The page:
Stretched across two continents and full of European, Greek and Armenian cultural influences, Istanbul might feel like many worlds at once and, simultaneously, a world away from anywhere else. If you want to find your footing in this whirlwind city, the coffee is a great place to start.

Istanbul’s java scene has some of the best cups of coffee around, whether you fancy a traditional Turkish blend or something a little more modern. Try local favourite Ministry of Coffee, sip super-strong brews at Mandabatmaz or visit Petra Roasting Co. for a caffeine boost in achingly hip surroundings.

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Fresh coffee at MOC.

Drink with the locals at Ministry of Coffee

Ministry of Coffee, or MOC for short, is a local institution. This airy establishment popped up in 2014, aiming to be a ray of sunshine’ in Istanbul’s coffee culture – something new, unusual and delicious. The striking double height interior, featuring a cosy mezzanine level, contrasts industrial elements and chic wooden accents against a clean white backdrop. Everything about this place feels relaxed – bibliophiles will feel at home next to full bookshelves stretching up to the ceiling, while if people watching is more your thing, claim a spot near the front window which opens fully on to the street.

The staff select the beans themselves, which are generally grown in micro-farms all over the world – from Colombia and Costa Rica to Indonesia and Yemen – and inspect them to check they meet MOC’s rigorous standards. The beans are roasted in-house and served up in either classic or modern style. Your cold brew, iced latte and Turkish coffee all come as standard, but why not be adventurous and try the Café Fresca? It’s made with espresso, vanilla and sweet peach syrup, and topped with a generous sprinkle of chocolate.

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Mandabatmaz. Photo by Richard Ha.

Taste tradition at Mandabatmaz

What trip to Istanbul could be complete without some real Turkish coffee? Mandabatmaz is the place the locals flock to for their java, and you’d be wise to follow their lead. This no-frills kahvehan (coffee house) has brewed up authentic Ottoman roasts since it was founded in 1967. A cup here is a little different to your typical flat white – Mandabatmaz’ roughly translates to so thick a water buffalo wouldn’t sink in it’, which describes the coffee’s viscous texture.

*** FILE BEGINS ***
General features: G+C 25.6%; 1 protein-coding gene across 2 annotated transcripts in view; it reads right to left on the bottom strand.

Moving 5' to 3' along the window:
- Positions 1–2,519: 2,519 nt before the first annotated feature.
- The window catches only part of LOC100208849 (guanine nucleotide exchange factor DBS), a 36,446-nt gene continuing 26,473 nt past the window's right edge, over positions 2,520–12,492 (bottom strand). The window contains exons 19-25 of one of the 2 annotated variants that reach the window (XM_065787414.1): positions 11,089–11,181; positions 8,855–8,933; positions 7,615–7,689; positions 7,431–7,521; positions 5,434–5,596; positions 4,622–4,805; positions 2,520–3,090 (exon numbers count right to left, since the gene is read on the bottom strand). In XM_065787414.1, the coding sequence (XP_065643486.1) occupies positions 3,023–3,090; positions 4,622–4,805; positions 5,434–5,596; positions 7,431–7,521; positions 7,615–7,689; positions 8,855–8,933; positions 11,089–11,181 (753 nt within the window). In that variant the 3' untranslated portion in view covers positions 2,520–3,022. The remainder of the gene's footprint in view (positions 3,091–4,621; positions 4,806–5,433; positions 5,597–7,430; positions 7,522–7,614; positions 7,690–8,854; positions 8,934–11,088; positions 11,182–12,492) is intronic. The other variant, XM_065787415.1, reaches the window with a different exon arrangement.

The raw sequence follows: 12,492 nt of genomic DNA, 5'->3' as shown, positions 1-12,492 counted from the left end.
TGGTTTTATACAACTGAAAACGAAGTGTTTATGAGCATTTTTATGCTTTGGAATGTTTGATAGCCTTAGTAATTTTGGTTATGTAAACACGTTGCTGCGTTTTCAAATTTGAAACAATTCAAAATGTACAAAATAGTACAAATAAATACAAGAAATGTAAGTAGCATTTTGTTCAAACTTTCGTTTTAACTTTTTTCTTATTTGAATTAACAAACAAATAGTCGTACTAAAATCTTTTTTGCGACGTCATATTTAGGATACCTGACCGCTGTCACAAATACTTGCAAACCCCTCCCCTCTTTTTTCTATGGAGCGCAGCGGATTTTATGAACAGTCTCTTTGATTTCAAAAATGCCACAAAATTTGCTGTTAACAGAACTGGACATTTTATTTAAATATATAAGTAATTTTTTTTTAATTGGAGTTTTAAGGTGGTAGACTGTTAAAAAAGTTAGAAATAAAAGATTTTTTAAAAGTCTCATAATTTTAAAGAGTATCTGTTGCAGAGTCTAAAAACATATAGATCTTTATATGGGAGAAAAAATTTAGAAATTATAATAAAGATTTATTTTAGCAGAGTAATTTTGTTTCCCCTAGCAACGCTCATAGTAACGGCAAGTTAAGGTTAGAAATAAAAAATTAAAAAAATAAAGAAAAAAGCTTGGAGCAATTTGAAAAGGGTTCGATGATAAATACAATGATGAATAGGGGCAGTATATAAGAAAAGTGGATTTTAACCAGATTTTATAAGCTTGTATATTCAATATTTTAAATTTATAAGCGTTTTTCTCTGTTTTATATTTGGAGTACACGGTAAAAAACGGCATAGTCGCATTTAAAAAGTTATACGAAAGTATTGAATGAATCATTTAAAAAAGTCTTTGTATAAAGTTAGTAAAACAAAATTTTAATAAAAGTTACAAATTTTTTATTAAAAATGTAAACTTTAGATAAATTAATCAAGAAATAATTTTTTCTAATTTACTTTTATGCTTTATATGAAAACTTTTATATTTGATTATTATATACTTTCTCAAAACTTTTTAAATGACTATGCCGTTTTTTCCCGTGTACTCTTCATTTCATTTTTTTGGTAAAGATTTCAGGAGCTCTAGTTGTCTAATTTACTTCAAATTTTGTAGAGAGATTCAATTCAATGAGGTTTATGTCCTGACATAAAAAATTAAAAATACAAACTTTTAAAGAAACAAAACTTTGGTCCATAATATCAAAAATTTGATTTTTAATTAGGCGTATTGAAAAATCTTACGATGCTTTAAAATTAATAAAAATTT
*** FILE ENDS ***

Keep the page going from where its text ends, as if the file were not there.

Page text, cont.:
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Coffee at Mandabatmaz. Photo by Scott Dexter.

The stuff served here is seriously strong and sweet, imbued with plenty of character by legendary brewmaster Cemil Pilik. Take a sip, and savour it – each cup contains only a few mouthfuls of this dark brown ambrosia. Mandabatmaz might be down an unassuming side alley, but the permanent throng of customers outside, as well as the famous buffalo sign hanging over the door, make it a breeze to spot.

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Petra Roasting Co Headquarters. Credit: Petra Roasting Co.

Hip hotspots don’t get better than Petra Roasting Co.

When your thirst for great coffee isn’t being met by any existing businesses, some say you should start your own. Petra Roasting Co. began as a passion project, but now holds a special spot in the hearts of this city’s coffee aficionados. The flagship store operates out of Muse Istanbul, an industrial-style complex containing an offbeat blend of businesses: a luxury vehicle showroom, a modern art gallery and a store full of carefully selected curiosities. The dedicated team here source, grind and roast beans themselves, and sell bags wholesale alongside offering blends by the cupful.

If you’re on a working holiday, bring your laptop to Petra Roasting Co. – it’s an ideal work space, with a spacious open plan décor, soothing greenery and a relaxed vibe. Grab one of their famously dense and fudge brownies to go with your cup of coffee and take your time.

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